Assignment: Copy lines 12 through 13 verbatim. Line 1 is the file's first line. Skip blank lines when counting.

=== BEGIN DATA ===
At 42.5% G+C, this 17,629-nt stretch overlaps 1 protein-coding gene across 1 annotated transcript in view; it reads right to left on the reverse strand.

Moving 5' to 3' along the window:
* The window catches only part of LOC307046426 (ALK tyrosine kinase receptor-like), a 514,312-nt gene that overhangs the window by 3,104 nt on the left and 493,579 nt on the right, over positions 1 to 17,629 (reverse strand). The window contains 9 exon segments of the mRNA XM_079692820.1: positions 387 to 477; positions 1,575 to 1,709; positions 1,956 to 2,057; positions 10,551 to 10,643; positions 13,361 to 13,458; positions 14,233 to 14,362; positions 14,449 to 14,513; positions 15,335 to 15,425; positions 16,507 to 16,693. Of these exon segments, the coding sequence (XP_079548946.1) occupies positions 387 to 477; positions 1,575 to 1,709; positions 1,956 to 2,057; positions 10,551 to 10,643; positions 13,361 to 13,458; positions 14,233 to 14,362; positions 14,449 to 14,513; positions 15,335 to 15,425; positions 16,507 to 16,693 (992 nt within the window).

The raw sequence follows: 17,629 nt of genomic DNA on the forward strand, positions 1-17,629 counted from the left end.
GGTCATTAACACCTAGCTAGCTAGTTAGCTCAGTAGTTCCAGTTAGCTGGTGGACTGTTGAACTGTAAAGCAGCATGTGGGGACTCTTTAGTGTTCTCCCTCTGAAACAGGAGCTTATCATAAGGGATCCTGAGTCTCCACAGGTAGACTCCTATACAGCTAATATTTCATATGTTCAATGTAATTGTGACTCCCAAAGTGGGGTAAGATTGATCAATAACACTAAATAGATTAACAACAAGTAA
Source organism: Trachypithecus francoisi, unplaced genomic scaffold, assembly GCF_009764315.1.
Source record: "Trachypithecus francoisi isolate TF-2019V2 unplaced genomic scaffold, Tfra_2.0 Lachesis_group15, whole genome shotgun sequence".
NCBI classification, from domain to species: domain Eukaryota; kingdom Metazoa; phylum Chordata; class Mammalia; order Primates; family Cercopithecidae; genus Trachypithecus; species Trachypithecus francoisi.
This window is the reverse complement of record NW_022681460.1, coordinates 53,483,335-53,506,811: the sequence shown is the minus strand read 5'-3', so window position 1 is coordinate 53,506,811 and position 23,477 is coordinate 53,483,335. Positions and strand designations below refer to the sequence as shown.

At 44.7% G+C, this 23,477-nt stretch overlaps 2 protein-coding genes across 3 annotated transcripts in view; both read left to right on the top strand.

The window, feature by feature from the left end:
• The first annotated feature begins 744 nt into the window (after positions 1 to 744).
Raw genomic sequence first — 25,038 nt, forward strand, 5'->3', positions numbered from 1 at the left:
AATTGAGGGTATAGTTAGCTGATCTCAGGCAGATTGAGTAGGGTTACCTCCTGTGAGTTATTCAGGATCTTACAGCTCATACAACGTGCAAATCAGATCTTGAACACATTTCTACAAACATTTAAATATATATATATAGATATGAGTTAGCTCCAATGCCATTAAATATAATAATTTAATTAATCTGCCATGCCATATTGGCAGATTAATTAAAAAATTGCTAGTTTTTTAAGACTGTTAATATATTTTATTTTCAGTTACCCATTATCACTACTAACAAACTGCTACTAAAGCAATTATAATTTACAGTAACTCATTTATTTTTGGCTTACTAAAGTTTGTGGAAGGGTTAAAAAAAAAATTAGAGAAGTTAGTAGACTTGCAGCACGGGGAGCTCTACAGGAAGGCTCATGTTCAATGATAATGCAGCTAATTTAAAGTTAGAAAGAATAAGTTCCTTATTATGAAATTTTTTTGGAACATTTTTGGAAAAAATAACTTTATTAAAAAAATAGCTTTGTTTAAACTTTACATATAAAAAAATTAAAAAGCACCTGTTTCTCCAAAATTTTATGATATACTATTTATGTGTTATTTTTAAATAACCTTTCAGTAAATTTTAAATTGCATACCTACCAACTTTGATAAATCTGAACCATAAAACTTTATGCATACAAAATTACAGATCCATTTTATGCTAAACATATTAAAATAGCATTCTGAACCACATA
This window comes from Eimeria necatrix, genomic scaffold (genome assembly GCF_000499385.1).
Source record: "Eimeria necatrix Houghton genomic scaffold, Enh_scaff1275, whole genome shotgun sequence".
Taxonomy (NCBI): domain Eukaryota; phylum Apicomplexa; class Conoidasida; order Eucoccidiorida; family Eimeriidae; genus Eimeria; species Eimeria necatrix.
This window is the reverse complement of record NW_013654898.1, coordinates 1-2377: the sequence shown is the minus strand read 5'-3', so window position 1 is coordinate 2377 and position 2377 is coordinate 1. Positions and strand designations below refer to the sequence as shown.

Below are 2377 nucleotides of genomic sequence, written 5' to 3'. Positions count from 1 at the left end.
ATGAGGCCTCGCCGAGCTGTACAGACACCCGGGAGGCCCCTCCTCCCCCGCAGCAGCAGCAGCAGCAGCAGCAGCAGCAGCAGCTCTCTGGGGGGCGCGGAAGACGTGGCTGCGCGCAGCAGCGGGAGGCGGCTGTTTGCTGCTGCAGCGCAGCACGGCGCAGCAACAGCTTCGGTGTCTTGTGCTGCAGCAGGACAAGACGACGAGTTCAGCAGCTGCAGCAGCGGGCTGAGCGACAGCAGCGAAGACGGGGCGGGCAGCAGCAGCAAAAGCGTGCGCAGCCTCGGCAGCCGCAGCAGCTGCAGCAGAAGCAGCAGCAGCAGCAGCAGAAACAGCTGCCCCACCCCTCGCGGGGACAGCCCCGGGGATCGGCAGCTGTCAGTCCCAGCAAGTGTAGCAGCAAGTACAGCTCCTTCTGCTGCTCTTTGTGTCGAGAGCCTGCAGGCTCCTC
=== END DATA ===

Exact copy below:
• The first annotated feature begins 744 nt into the window (after positions 1 to 744).
Raw genomic sequence first — 25,038 nt, forward strand, 5'->3', positions numbered from 1 at the left: